He indicated that the organization’s efforts will be directed through its two Jewish Family Service agencies, other social service groups, and the rabbinate.

“We’re going to have a summit meeting on this crisis soon,” he said.

Many local political leaders were present to make telephone calls or to address the volunteers. They spoke of the need for funds for local communities and for individuals who have lost their jobs.

Rep. Steven R. Rothman (D-9) also stressed the need to continue aid to the State of Israel, “this country’s strongest ally in the Middle East.”

Synagogues were well represented at the event, as were their rabbis, and volunteers included callers from Jewish schools and community organizations.

Sally Seymour, president of Cong. Sons of Israel in Leonia, was at Super Sunday for the first time.

“This is wonderful,” she said. “We’re a small congregation, and we’re happy to help today.”

Volunteer David Goodman was at the telephone with his young “assistants,” 2 1/2-year-old Sari and 8-year-old Miri. George Hantgan, 92, was at his usual place, soliciting pledges for the federations for the 58th time.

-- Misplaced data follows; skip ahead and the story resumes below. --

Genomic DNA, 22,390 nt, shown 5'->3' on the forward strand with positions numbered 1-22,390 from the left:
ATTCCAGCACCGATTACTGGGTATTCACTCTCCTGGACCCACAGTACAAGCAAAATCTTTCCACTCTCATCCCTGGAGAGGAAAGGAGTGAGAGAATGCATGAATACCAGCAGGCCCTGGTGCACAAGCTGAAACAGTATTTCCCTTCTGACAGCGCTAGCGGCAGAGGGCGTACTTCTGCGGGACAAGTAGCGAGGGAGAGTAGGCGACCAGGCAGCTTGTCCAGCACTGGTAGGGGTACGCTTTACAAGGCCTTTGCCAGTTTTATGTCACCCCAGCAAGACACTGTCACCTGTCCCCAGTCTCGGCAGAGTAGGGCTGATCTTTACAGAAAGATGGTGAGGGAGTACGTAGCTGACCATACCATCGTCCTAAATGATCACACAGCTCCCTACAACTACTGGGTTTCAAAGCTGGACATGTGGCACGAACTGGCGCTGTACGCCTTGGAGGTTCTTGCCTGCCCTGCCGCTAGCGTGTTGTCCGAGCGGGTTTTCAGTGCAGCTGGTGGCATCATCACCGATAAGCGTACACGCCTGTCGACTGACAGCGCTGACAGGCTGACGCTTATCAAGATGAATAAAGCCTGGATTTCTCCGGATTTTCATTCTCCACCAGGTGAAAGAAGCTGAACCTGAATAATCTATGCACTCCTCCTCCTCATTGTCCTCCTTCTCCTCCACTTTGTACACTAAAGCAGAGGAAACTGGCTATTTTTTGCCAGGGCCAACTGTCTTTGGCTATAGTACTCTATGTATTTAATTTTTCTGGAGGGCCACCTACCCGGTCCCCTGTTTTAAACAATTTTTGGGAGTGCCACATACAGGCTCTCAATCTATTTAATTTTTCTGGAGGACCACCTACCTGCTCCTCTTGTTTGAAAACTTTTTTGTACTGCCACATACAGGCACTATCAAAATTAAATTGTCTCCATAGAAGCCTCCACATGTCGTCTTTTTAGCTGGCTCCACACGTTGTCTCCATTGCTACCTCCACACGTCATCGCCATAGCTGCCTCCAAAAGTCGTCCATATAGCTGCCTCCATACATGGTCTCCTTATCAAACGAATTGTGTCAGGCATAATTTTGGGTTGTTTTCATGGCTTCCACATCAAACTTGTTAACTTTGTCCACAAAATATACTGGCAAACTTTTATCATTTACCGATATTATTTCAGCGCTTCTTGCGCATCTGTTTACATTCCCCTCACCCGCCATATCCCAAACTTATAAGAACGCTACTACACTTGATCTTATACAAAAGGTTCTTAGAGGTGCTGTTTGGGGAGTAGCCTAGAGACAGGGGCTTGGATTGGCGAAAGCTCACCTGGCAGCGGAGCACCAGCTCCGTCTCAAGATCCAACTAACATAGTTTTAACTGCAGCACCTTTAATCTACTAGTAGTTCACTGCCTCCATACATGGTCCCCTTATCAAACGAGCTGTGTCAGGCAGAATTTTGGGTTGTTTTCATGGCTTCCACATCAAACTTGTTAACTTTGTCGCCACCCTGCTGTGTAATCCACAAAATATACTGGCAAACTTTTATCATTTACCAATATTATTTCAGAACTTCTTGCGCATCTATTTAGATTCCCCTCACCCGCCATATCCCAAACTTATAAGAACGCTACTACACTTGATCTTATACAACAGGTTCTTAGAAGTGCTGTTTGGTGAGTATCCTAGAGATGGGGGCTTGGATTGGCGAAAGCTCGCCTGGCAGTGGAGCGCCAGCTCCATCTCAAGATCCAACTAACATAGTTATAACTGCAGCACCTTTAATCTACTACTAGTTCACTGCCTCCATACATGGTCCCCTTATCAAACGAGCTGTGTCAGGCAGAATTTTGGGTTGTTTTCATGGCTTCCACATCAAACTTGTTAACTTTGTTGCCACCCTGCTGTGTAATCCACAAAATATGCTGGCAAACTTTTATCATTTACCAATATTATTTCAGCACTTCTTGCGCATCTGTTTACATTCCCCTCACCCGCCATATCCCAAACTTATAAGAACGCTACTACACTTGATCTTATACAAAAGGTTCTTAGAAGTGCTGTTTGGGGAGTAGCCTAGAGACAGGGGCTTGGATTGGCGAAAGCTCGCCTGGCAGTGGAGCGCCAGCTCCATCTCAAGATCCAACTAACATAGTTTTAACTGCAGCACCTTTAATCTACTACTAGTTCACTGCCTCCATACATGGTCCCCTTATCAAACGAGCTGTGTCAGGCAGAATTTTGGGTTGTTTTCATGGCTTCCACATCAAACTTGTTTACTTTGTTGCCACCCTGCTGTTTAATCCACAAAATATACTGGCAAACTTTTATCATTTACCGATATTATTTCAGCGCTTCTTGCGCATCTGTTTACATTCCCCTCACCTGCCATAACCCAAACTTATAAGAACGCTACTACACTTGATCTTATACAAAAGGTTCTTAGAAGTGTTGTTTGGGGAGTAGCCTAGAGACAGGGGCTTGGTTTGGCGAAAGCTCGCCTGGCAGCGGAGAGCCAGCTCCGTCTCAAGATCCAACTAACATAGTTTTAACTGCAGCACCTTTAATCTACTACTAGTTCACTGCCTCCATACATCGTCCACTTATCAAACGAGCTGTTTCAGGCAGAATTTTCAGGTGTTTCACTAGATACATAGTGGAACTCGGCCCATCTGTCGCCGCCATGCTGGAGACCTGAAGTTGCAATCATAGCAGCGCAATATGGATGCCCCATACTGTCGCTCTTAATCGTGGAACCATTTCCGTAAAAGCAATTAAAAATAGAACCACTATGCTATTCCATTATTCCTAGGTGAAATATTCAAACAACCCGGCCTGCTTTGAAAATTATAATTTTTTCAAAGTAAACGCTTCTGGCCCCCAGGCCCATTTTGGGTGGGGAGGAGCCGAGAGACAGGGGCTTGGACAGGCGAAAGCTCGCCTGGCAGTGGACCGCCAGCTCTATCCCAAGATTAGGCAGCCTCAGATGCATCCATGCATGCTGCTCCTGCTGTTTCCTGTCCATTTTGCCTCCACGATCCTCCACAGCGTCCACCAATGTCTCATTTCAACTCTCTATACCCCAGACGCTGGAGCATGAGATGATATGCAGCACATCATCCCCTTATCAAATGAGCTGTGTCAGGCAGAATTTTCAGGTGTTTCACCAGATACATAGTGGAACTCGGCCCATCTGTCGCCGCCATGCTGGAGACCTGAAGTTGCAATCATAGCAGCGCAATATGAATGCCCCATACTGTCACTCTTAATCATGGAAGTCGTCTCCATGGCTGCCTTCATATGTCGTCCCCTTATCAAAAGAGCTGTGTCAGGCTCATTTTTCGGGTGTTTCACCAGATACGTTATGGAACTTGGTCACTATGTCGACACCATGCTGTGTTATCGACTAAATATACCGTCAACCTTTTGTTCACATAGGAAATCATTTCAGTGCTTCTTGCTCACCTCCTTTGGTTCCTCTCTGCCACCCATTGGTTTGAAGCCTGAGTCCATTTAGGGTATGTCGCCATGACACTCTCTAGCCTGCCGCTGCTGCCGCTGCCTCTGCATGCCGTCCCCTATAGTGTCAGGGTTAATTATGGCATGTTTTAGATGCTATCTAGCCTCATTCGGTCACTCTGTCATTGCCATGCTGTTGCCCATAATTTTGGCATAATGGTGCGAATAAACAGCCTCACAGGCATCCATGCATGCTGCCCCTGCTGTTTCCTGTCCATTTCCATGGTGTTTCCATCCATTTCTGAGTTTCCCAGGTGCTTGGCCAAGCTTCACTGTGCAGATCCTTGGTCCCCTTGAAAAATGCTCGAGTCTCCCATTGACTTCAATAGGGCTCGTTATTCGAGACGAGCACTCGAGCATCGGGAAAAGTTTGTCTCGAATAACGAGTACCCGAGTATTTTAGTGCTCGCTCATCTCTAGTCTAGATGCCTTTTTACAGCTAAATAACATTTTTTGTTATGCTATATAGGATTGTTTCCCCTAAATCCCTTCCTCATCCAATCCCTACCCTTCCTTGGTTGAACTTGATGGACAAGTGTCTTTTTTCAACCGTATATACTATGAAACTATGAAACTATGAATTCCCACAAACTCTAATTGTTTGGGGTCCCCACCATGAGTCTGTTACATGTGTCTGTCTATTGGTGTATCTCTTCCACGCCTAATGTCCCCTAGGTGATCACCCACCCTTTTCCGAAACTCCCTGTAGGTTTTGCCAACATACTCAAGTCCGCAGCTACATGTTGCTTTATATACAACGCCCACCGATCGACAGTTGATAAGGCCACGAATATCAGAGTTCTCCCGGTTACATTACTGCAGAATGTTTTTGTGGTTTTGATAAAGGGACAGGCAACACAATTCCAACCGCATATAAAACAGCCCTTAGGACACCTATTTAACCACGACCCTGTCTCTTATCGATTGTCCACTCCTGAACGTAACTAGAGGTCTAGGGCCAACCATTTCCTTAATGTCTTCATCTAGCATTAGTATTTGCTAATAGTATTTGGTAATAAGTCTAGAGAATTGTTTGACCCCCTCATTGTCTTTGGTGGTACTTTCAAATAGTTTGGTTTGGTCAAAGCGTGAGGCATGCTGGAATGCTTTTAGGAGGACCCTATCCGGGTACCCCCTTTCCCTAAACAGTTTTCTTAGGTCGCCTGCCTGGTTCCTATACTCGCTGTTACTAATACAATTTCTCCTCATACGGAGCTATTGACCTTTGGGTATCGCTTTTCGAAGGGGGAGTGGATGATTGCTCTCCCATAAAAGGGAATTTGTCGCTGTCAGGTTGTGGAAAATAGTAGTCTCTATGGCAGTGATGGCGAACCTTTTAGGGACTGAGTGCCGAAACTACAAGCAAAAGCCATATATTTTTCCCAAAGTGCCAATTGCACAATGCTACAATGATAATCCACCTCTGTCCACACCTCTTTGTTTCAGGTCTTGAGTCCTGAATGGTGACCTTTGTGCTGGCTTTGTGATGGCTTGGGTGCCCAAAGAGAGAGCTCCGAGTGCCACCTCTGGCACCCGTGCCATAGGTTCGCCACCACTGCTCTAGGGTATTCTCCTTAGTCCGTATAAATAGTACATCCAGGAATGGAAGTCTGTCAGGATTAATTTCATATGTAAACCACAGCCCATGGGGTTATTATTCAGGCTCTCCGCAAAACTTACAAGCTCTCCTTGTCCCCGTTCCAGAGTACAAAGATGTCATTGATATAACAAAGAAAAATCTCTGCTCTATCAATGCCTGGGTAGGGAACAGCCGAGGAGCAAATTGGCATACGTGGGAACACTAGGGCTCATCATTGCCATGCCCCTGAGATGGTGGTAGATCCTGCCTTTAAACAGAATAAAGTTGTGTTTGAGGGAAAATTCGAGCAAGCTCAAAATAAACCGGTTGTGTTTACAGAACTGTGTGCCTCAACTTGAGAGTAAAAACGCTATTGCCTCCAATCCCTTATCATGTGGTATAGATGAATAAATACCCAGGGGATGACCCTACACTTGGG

UJA-NNJ is still accepting pledges. For information, call (201) 820-3900.

 
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‘A do-it-yourself disease’

Before Saddle Brook walk, families of ALS patients talk about the disease’s impact

In early 2014, just shy of his 12th birthday, Eitan David Jacobi of Teaneck told his parents he was having trouble raising his arms. It was particularly hard for him to shoot basketballs.

This was a first for the youngster, said his mother, Rabbi Lori Forman-Jacobi, who described her son as an active, funny, and very social kid.

In fact, she said, he had spent the previous summer as a camper at Ramah Nyack. And when he fell off a horse in early November, “we told him to get back on.” Usually that’s good advice. But Eitan did not have the strength to stay on the horse.

“We didn’t have a clue,” Rabbi Forman-Jacobi, a past vice-principal of the Bergen County High School of Jewish Studies. “It took us until Thanksgiving to get to a neurologist.” By that time, Eitan was “unable to reach to get to the microwave or to open cabinets.”

 

An ‘unwavering Jewish compass’

As he transitions out of his CEO job, supporters talk about Avi Lewinson

Last week, the Kaplen JCC on the Palisades in Tenafly announced a major change in its professional leadership.